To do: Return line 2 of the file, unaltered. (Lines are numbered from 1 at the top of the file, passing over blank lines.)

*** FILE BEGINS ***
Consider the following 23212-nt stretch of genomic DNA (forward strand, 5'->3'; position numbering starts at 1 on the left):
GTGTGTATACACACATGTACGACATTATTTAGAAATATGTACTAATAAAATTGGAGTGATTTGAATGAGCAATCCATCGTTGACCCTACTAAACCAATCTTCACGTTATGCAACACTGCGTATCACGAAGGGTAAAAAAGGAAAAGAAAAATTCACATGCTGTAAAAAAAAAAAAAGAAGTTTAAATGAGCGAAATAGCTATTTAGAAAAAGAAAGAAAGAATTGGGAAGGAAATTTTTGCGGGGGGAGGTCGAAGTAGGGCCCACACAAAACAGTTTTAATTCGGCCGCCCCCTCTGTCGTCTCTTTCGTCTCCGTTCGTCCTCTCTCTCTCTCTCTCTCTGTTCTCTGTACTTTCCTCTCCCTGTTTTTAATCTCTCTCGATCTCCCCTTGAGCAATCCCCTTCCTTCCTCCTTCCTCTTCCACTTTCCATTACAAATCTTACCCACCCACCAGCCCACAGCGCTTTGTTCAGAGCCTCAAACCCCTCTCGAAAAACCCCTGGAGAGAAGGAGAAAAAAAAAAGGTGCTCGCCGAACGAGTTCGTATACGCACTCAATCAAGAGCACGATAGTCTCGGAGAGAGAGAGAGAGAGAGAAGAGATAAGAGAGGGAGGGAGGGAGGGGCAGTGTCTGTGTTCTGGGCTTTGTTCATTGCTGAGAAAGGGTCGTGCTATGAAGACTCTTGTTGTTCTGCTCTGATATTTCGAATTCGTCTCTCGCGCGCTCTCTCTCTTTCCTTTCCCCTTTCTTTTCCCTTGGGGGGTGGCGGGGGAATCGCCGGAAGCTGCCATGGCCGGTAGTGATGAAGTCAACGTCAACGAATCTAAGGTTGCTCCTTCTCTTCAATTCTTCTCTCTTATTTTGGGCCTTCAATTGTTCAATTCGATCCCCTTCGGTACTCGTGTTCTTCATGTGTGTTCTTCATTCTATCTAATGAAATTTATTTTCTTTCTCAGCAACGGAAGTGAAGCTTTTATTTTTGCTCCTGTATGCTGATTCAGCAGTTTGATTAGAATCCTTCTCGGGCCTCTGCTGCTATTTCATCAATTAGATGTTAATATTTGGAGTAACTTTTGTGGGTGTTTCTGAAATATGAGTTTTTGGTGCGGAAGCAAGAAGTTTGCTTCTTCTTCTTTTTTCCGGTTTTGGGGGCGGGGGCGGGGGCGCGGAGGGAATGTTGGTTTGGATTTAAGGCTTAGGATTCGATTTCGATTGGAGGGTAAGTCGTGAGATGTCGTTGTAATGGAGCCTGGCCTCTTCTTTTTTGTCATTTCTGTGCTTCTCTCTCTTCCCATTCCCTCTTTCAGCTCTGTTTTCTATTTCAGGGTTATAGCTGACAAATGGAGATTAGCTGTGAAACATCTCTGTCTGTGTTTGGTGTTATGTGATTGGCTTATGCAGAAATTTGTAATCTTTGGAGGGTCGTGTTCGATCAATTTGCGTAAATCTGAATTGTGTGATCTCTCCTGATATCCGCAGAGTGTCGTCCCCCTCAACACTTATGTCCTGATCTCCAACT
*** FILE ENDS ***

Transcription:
GTGTGTATACACACATGTACGACATTATTTAGAAATATGTACTAATAAAATTGGAGTGATTTGAATGAGCAATCCATCGTTGACCCTACTAAACCAATCTTCACGTTATGCAACACTGCGTATCACGAAGGGTAAAAAAGGAAAAGAAAAATTCACATGCTGTAAAAAAAAAAAAAGAAGTTTAAATGAGCGAAATAGCTATTTAGAAAAAGAAAGAAAGAATTGGGAAGGAAATTTTTGCGGGGGGAGGTCGAAGTAGGGCCCACACAAAACAGTTTTAATTCGGCCGCCCCCTCTGTCGTCTCTTTCGTCTCCGTTCGTCCTCTCTCTCTCTCTCTCTCTGTTCTCTGTACTTTCCTCTCCCTGTTTTTAATCTCTCTCGATCTCCCCTTGAGCAATCCCCTTCCTTCCTCCTTCCTCTTCCACTTTCCATTACAAATCTTACCCACCCACCAGCCCACAGCGCTTTGTTCAGAGCCTCAAACCCCTCTCGAAAAACCCCTGGAGAGAAGGAGAAAAAAAAAAGGTGCTCGCCGAACGAGTTCGTATACGCACTCAATCAAGAGCACGATAGTCTCGGAGAGAGAGAGAGAGAGAGAAGAGATAAGAGAGGGAGGGAGGGAGGGGCAGTGTCTGTGTTCTGGGCTTTGTTCATTGCTGAGAAAGGGTCGTGCTATGAAGACTCTTGTTGTTCTGCTCTGATATTTCGAATTCGTCTCTCGCGCGCTCTCTCTCTTTCCTTTCCCCTTTCTTTTCCCTTGGGGGGTGGCGGGGGAATCGCCGGAAGCTGCCATGGCCGGTAGTGATGAAGTCAACGTCAACGAATCTAAGGTTGCTCCTTCTCTTCAATTCTTCTCTCTTATTTTGGGCCTTCAATTGTTCAATTCGATCCCCTTCGGTACTCGTGTTCTTCATGTGTGTTCTTCATTCTATCTAATGAAATTTATTTTCTTTCTCAGCAACGGAAGTGAAGCTTTTATTTTTGCTCCTGTATGCTGATTCAGCAGTTTGATTAGAATCCTTCTCGGGCCTCTGCTGCTATTTCATCAATTAGATGTTAATATTTGGAGTAACTTTTGTGGGTGTTTCTGAAATATGAGTTTTTGGTGCGGAAGCAAGAAGTTTGCTTCTTCTTCTTTTTTCCGGTTTTGGGGGCGGGGGCGGGGGCGCGGAGGGAATGTTGGTTTGGATTTAAGGCTTAGGATTCGATTTCGATTGGAGGGTAAGTCGTGAGATGTCGTTGTAATGGAGCCTGGCCTCTTCTTTTTTGTCATTTCTGTGCTTCTCTCTCTTCCCATTCCCTCTTTCAGCTCTGTTTTCTATTTCAGGGTTATAGCTGACAAATGGAGATTAGCTGTGAAACATCTCTGTCTGTGTTTGGTGTTATGTGATTGGCTTATGCAGAAATTTGTAATCTTTGGAGGGTCGTGTTCGATCAATTTGCGTAAATCTGAATTGTGTGATCTCTCCTGATATCCGCAGAGTGTCGTCCCCCTCAACACTTATGTCCTGATCTCCAACT